Entering the last part of the route, we are faced with two intriguing sculptures: a man and a woman dressed in formal attire. She is lying on a couch, he is standing beside her. So far everything is normal, but in place of their heads are two giant stones and totally disproportionate with the rest of their bodies. At the beginning of the show, in the courtyard of the building, there are four other sculptures from the same series called Teenager Teenager and which are authored by the Chinese artist duo Sun Yuan and Peng Yu. The artists' idea is to portray a specific phase of the creative process, during which thoughts completely fill the mind, which searches for the best direction to follow.
Leaving the “hard-headed” couple, we arrive at a staircase taken by thousands (15,000, to be exact) of black butterflies that lead the visitor to the sound of a slightly tense soundtrack. It's the work Black Cloud Fashion, by the Mexican artist Carlos Amorales to the sound of the composition organic, by the Italian Carl Brave. At the end of the stairs and already almost dizzy through the extensive tunnel of butterflies, you arrive at the land of unicorns. That's really how I describe the setup Hypermania by Icelandic Hrafnhildur Arnadóttir. A hallway with green plush carpet and walls entirely covered with long, colorful synthetic hair that makes the room look like a cloud of cotton candy. Everything is illuminated by the sign Be Afraid Of the Enormity of the Possible.
Still in this colorful corridor is the entrance to another room, where clothes (from the traditional to the craziest possible) are hanging everywhere and make the visitor have to deviate from them as he walks through the installation. Fuori dal buio dell'armadio (Out of the Dark Closet), by the Italian artist Sissi, who invites the visitor to think about the human body and its limits. Still on the “clothes” theme, there is another installation right after: Un Ballo de Maschere (A masquerade ball), by the British artist Yinka Shonibare, who positions two mannequins dressed in character for a masquerade ball in front of a screen where they pass in looping a video of choreography at a dance, in which every now and then two masked “guests” come close to the camera and “examine” the observer who, thus, starts to “participate” in the dance.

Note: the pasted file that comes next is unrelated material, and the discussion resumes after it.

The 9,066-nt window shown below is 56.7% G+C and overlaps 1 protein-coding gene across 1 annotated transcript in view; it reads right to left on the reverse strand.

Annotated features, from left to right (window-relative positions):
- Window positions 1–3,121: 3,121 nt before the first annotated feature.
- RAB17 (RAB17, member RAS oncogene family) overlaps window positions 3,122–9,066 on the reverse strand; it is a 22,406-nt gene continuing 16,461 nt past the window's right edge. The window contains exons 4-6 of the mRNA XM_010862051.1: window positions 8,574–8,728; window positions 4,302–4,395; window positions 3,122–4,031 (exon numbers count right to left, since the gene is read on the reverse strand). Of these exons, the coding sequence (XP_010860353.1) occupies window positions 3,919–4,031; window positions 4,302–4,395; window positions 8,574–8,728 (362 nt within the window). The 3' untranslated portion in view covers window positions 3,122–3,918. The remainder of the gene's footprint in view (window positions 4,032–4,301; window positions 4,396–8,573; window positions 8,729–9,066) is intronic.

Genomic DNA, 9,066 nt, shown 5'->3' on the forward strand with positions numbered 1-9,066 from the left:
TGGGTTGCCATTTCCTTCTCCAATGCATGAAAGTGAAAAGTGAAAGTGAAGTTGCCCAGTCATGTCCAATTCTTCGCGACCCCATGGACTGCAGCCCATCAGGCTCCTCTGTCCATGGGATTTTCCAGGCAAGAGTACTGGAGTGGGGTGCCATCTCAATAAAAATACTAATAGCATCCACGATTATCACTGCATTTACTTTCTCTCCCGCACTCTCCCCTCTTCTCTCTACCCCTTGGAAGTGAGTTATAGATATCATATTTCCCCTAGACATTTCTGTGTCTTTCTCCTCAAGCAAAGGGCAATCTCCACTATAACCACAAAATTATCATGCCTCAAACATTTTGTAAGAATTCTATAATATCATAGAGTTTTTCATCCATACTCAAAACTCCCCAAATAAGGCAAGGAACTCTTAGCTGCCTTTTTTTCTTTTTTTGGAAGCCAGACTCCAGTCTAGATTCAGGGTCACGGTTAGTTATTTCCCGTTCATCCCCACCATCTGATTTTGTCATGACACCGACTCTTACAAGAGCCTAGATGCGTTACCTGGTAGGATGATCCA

The route, fun and immersive, is now approaching its end. Here we have been visiting the exhibition for more or less an hour when we come across a small door covered with a black curtain that leads to a dark corridor. The corridor is, in fact, a labyrinth that repeatedly flashes frantic and colorful lights that circle the entire route from floor to ceiling. The installation, entitled Topoesthesia – itinerary programmato (Topestesia – Programmed Itinerary) is one of the oldest works in the exhibition, which was created in 1970 by the Italian Gianni Colombo, one of the most important artists in Italy and an exponent of kinetic art. Topesthesia is a concept that can be understood as the ability to localize a tactile sensation. Columbus' work causes the visitor to experience a momentary loss of their reference points.
Concluding this plunge into the madness of contemporary art are the latest works: End Game (Coulro-Claustrophobia) by Canadian Max Streicher and Poured Staircase, by British artist Ian Davenport. The first is a kind of inflatable doll shaped like two huge clown heads that, as the name suggests, aims to bring out the inexplicable phobia that certain people feel in front of clowns. The second is a fun installation that closes the exhibition route as the staircase that brings visitors back to the entrance courtyard has been covered in a colored resinous layer that makes it look like a giant bucket of colored paint has been dropped from the top of the stairs. , causing paint to run down the steps. So, back in Pirri's mirrored courtyard, the show ends where it began.
Crazy: La Folia Nell' Arte Contemporânea
Location: Chiostro del Bramante
Address: Arco della Pace, 5, Rome, Italy
Date: Until January 8, 2021
Opening hours: Every day from 10:00 to 20:00
Admission: 10-18 Euros